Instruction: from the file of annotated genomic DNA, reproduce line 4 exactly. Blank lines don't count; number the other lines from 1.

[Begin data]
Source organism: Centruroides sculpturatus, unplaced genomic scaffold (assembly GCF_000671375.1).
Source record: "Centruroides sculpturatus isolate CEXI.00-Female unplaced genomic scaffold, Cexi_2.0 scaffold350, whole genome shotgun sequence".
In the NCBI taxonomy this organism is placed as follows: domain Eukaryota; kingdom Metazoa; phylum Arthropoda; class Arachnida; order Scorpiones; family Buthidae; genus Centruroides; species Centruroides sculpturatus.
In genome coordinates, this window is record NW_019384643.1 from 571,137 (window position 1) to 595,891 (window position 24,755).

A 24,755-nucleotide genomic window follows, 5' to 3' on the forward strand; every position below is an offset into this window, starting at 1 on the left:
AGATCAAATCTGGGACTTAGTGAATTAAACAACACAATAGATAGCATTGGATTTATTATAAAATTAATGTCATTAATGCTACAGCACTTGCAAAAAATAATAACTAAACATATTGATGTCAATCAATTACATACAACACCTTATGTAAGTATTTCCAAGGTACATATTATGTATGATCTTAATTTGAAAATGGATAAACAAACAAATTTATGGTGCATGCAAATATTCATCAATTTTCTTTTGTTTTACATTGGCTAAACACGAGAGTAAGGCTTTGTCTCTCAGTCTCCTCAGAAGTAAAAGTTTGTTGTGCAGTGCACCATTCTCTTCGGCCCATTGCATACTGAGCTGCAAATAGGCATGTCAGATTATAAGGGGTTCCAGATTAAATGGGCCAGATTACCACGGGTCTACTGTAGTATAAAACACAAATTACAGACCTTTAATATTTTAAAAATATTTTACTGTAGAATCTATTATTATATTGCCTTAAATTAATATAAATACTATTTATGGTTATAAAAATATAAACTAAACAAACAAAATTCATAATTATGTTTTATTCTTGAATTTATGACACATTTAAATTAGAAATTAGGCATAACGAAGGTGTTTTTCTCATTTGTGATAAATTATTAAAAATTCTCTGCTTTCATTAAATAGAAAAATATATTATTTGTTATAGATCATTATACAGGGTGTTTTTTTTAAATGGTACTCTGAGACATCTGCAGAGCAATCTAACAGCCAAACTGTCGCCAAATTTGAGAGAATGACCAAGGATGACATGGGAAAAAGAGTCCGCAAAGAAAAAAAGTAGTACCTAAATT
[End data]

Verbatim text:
In genome coordinates, this window is record NW_019384643.1 from 571,137 (window position 1) to 595,891 (window position 24,755).